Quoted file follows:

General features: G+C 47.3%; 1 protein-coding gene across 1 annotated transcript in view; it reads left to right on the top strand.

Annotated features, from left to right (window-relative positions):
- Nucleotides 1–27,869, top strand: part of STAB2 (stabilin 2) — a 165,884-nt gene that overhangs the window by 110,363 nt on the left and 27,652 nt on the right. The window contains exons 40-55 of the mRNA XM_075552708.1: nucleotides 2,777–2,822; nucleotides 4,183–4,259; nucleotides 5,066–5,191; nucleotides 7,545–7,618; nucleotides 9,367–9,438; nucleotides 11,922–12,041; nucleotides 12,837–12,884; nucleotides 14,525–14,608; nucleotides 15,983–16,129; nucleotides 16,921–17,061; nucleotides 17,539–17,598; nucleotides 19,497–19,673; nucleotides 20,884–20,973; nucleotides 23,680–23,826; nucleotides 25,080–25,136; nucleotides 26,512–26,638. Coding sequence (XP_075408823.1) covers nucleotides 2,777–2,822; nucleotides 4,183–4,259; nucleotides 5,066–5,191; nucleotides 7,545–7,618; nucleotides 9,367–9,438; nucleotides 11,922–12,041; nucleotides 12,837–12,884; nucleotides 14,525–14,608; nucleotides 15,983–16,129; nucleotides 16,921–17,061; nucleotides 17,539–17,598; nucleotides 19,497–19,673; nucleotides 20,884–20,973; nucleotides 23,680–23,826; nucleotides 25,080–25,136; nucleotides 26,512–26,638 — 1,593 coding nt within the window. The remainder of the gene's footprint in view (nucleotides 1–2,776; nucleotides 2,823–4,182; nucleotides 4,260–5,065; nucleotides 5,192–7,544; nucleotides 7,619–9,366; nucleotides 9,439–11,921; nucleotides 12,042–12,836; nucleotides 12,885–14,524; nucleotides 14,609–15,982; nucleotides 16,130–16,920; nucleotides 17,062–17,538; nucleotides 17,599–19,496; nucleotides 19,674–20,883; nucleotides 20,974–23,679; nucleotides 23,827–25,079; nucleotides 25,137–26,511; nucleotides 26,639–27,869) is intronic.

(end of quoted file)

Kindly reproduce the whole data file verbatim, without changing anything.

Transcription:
General features: G+C 47.3%; 1 protein-coding gene across 1 annotated transcript in view; it reads left to right on the top strand.

Annotated features, from left to right (window-relative positions):
- Nucleotides 1–27,869, top strand: part of STAB2 (stabilin 2) — a 165,884-nt gene that overhangs the window by 110,363 nt on the left and 27,652 nt on the right. The window contains exons 40-55 of the mRNA XM_075552708.1: nucleotides 2,777–2,822; nucleotides 4,183–4,259; nucleotides 5,066–5,191; nucleotides 7,545–7,618; nucleotides 9,367–9,438; nucleotides 11,922–12,041; nucleotides 12,837–12,884; nucleotides 14,525–14,608; nucleotides 15,983–16,129; nucleotides 16,921–17,061; nucleotides 17,539–17,598; nucleotides 19,497–19,673; nucleotides 20,884–20,973; nucleotides 23,680–23,826; nucleotides 25,080–25,136; nucleotides 26,512–26,638. Coding sequence (XP_075408823.1) covers nucleotides 2,777–2,822; nucleotides 4,183–4,259; nucleotides 5,066–5,191; nucleotides 7,545–7,618; nucleotides 9,367–9,438; nucleotides 11,922–12,041; nucleotides 12,837–12,884; nucleotides 14,525–14,608; nucleotides 15,983–16,129; nucleotides 16,921–17,061; nucleotides 17,539–17,598; nucleotides 19,497–19,673; nucleotides 20,884–20,973; nucleotides 23,680–23,826; nucleotides 25,080–25,136; nucleotides 26,512–26,638 — 1,593 coding nt within the window. The remainder of the gene's footprint in view (nucleotides 1–2,776; nucleotides 2,823–4,182; nucleotides 4,260–5,065; nucleotides 5,192–7,544; nucleotides 7,619–9,366; nucleotides 9,439–11,921; nucleotides 12,042–12,836; nucleotides 12,885–14,524; nucleotides 14,609–15,982; nucleotides 16,130–16,920; nucleotides 17,062–17,538; nucleotides 17,599–19,496; nucleotides 19,674–20,883; nucleotides 20,974–23,679; nucleotides 23,827–25,079; nucleotides 25,137–26,511; nucleotides 26,639–27,869) is intronic.